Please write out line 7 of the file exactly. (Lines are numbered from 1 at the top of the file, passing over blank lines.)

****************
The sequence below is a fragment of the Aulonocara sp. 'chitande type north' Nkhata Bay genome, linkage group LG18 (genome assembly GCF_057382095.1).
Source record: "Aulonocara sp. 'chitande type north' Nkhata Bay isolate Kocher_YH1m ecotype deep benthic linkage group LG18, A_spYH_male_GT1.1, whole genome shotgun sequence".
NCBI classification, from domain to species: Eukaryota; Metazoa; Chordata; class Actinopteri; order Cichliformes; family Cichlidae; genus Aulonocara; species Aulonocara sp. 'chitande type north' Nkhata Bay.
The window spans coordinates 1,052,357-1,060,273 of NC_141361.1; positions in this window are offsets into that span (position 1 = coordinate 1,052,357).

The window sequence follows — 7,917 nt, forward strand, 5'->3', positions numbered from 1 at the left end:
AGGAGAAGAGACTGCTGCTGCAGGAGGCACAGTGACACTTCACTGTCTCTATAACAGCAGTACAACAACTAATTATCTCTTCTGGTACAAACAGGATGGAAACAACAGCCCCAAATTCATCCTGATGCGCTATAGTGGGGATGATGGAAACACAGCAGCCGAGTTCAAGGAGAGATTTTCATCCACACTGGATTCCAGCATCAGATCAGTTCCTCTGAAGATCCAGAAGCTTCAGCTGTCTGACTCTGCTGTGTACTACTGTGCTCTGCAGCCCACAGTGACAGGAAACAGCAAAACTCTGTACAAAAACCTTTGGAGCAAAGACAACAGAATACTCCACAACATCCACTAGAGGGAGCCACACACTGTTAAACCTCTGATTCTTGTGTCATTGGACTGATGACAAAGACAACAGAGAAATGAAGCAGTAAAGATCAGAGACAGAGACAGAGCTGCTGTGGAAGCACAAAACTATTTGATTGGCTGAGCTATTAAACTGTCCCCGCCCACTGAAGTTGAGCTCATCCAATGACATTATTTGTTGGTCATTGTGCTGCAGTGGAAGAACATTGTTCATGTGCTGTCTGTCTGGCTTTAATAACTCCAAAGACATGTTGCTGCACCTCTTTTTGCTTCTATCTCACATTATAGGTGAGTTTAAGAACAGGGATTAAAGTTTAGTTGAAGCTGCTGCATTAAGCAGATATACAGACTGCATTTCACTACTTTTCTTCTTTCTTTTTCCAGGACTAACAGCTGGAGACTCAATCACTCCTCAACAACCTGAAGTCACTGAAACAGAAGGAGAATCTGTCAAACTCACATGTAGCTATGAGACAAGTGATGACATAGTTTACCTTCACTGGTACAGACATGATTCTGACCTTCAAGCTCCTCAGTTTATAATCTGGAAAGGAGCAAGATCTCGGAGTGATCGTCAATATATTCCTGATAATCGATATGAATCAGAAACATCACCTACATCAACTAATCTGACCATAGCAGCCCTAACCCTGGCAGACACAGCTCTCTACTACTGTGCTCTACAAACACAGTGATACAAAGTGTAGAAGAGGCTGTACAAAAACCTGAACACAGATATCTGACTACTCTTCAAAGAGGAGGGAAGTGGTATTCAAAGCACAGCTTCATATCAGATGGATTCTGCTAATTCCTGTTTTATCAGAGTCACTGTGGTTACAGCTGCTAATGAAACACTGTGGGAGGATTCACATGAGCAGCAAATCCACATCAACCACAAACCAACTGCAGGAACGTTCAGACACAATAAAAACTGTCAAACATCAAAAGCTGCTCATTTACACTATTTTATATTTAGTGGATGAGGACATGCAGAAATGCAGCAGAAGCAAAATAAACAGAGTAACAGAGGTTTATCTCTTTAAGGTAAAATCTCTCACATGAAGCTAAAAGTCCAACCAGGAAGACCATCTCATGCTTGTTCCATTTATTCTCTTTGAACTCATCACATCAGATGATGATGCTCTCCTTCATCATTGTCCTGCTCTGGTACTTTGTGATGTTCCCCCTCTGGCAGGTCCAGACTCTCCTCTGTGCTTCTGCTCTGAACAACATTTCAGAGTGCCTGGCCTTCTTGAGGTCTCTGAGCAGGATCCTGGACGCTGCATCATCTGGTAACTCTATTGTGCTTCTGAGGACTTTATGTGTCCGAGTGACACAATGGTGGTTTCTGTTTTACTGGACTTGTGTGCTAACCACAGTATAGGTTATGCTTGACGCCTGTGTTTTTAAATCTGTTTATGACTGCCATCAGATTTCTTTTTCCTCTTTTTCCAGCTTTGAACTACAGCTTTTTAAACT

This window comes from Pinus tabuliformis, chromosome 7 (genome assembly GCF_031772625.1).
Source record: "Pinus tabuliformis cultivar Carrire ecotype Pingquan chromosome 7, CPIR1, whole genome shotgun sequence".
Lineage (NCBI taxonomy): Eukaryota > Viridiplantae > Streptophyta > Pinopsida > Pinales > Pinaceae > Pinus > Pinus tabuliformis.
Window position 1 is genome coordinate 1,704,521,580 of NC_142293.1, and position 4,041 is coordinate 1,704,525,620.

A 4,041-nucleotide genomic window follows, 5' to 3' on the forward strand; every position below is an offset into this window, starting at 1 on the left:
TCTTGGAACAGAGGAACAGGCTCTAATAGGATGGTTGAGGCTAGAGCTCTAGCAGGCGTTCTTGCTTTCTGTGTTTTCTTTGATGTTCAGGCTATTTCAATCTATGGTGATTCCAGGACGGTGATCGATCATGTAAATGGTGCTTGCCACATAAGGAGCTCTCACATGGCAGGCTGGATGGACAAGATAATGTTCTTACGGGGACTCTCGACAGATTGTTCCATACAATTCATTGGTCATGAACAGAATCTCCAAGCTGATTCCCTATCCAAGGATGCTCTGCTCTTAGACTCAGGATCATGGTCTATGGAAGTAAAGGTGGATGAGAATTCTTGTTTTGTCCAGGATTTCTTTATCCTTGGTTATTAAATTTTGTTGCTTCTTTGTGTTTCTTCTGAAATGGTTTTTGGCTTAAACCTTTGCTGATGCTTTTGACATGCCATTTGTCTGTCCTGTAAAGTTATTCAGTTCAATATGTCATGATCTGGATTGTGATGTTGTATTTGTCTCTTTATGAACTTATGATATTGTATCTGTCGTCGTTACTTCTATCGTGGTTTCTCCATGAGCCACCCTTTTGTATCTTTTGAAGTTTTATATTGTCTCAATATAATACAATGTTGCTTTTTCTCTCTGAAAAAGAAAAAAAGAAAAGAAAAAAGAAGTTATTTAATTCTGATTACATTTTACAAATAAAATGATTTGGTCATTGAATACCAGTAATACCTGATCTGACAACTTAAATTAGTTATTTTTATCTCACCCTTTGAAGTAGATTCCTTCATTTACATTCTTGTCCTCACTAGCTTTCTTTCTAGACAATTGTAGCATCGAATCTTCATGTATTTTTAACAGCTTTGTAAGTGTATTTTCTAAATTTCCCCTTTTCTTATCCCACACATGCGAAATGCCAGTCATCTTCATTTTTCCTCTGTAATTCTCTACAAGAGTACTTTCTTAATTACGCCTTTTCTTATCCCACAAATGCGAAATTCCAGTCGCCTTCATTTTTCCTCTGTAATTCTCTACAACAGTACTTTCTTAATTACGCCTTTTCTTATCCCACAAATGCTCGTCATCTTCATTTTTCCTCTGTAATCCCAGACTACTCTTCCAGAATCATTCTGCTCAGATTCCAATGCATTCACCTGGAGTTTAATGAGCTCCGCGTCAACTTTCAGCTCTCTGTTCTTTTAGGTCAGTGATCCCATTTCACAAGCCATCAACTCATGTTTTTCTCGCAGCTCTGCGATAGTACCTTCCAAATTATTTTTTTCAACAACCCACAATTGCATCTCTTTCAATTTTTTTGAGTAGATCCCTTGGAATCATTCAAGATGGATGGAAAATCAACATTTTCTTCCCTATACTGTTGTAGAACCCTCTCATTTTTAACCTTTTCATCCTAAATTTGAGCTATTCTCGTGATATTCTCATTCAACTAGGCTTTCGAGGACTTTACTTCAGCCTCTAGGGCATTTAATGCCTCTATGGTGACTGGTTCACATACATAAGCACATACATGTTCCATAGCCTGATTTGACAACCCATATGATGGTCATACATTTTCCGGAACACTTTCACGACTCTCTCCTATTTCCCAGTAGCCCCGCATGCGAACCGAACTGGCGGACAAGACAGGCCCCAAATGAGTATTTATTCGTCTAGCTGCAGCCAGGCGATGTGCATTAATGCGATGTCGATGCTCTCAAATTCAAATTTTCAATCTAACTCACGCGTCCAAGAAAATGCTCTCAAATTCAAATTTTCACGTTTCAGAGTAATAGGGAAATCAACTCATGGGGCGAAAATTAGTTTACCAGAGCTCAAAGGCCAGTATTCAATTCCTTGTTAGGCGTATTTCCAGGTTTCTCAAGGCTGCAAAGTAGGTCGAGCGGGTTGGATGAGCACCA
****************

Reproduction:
This window comes from Pinus tabuliformis, chromosome 7 (genome assembly GCF_031772625.1).